Despite the rivers having been closed for less than a month, cabin fever has already started to set in. OK, we could fish stillwaters but with the Pike spawning or having just spawned, we like to leave them for a while to recover, so I thought I would post a short article about a day I spent on the water during last Autumn with Robert Tomes, well-known US fly fishing expert, fly show speaker and author of the book “Muskie On The Fly” www.muskieontheflybook.com
I first contacted Robert several years ago while researching a trip to the US in search of the “fish of 10,000 casts” and we have stayed in touch and become firm friends ever since. For a fishing expert he is a surprisingly humble and really nice guy. He wouldn’t tell you himself but after three decades perfecting his craft he is probably the most successful Muskie Fly Fisherman in the world with numerous world records to his credit. His amazing book – a real “Tomes” on the sport – has proved something of a hit among US fly fishers interested in a new fix and proved invaluable in helping me catch my first Muskie on the fly. I have also managed to bring some of the techniques learned back across the pond and apply them to my Pike fishing in the UK. A 2nd edition is due out along with new book and video projects in the pipeline to be announced soon.
Anyway, here is a short account of our day afloat…………
The plan was to meet at Northampton Railway Station at 08:30 in the morning and fish one of Northamptonshire’s famed Trout waters for Pike. Robert had managed to snatch a day whilst on a cycling/business trip in Europe and we were going to see if we could get him his first UK Pike on the fly. I set my alarm for 04:30 in anticipation of the long drive down to Northampton whilst Robert would be coming via train from London. Surprisingly the train was on-time and after brief handshakes on platform 2 we set off in search of Pike.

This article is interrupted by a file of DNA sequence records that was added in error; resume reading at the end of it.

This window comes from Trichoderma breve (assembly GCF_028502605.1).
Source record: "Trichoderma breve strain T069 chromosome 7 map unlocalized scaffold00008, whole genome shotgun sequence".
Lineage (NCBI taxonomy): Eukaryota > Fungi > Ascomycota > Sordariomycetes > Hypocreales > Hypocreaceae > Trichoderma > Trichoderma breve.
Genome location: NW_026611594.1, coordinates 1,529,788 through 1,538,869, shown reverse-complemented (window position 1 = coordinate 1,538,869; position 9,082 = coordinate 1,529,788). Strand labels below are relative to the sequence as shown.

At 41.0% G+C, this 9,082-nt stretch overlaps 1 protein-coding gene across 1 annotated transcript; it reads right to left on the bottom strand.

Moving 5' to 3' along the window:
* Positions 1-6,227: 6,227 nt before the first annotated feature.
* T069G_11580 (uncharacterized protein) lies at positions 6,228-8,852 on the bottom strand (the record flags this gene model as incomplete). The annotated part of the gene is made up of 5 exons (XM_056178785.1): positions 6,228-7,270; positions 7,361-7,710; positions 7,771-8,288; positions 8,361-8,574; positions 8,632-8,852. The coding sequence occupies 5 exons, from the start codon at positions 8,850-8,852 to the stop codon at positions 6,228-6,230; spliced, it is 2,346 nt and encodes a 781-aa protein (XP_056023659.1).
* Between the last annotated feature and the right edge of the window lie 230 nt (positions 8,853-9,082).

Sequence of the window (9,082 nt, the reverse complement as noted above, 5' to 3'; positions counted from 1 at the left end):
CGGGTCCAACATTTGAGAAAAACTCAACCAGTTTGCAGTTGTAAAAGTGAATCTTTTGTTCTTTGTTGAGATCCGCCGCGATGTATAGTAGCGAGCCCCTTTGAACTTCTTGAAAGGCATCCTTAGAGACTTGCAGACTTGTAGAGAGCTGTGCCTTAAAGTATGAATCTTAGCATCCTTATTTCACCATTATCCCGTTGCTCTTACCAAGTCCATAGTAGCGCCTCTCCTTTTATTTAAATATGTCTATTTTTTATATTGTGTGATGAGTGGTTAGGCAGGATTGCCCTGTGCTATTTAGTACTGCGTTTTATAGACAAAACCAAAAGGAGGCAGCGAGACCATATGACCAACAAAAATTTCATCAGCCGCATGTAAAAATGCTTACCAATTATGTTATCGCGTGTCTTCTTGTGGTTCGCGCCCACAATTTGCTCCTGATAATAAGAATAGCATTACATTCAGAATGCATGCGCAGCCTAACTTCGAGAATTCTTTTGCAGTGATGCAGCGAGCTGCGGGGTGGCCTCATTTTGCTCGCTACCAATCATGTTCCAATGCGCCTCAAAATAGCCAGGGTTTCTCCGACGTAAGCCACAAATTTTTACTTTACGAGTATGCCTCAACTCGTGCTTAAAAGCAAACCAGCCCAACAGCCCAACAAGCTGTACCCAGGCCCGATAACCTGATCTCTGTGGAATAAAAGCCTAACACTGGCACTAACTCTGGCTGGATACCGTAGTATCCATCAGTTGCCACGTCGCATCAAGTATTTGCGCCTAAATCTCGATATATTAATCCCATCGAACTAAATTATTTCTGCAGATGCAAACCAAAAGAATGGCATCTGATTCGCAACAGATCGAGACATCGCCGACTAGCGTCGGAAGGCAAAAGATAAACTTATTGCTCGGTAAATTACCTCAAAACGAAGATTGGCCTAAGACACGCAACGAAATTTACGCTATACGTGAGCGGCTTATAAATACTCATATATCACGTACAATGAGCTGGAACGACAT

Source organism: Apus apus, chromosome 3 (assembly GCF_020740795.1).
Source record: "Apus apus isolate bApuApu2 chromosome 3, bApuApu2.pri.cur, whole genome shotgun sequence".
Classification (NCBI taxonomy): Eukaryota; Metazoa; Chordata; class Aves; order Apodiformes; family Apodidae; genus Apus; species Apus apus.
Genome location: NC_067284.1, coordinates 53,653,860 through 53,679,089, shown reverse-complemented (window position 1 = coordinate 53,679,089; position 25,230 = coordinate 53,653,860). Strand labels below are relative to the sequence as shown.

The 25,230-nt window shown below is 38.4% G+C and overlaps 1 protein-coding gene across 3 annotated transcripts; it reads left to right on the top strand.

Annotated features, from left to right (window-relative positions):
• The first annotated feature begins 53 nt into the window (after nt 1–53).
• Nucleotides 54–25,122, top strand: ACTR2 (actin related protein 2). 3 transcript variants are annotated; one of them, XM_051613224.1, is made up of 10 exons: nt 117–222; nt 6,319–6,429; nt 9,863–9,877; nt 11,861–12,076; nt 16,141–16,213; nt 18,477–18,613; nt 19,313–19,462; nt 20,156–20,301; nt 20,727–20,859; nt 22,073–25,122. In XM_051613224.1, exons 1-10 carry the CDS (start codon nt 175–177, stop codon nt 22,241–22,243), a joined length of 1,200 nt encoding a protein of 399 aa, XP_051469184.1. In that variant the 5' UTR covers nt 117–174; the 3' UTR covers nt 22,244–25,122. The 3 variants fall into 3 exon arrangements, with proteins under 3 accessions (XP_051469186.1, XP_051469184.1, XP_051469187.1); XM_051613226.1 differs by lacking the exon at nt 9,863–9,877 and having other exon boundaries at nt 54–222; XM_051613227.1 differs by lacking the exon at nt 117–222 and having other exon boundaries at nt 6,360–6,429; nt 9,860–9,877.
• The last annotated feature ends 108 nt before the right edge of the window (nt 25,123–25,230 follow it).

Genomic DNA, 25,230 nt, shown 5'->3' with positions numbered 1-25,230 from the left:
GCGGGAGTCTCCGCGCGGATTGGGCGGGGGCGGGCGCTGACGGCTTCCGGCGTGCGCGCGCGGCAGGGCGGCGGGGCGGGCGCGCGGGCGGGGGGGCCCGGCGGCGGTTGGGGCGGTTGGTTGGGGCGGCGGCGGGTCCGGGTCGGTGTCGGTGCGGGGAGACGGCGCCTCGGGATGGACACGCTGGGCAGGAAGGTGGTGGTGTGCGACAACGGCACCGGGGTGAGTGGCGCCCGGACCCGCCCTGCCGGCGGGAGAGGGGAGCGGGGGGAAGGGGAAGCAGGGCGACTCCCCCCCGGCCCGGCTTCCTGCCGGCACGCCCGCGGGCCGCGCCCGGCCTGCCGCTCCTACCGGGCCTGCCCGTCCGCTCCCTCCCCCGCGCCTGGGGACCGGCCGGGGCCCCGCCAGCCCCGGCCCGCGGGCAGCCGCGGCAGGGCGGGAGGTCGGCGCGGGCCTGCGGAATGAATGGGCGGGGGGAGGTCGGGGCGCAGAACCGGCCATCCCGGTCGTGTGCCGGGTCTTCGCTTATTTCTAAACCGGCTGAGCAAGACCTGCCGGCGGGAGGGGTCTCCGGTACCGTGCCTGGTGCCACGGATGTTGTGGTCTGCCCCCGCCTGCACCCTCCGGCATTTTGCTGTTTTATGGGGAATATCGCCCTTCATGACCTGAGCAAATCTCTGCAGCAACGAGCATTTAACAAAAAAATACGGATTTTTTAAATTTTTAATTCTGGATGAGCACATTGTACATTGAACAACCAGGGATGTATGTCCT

Thirty minutes later, and after a brief chat with the warden, we were on the bankside tackling up and ready to cast a line. The warden pointed out a couple of spots where Pike had recently been caught in good numbers. This proved invaluable as it had been quite a few years since I had fished this particular water. I’d setup with a Rio Outbound Short Intermediate on one rod and the Vision Big Daddy Type3 Sinking on the other rod both on a #10. You can get away with a floating or sink-tip line on this water but with the bright sunshine we figured the fish would be further down.
After donning lifejackets we set afloat and headed to one of the known spots where an old road enters the water. These features are great holding spots for Pike. The blustery conditions meant we had to use the drogue to slow the drift of the boat down.
The first drift is normally spent adjusting the drogue to ensure we get a good drift and basically warming the casting arm up. On the second drift Robert
was into his first UK Pike on the fly. Not a big fish, only a small Jack but very welcome all the same. A few more drifts in the same spot produced another fish each. By now though the wind had strengthened and the fish were taking less time to cover even with the drogue out. We dropped anchor, but this proved ineffective as it wouldn’t bite on the soft bottom.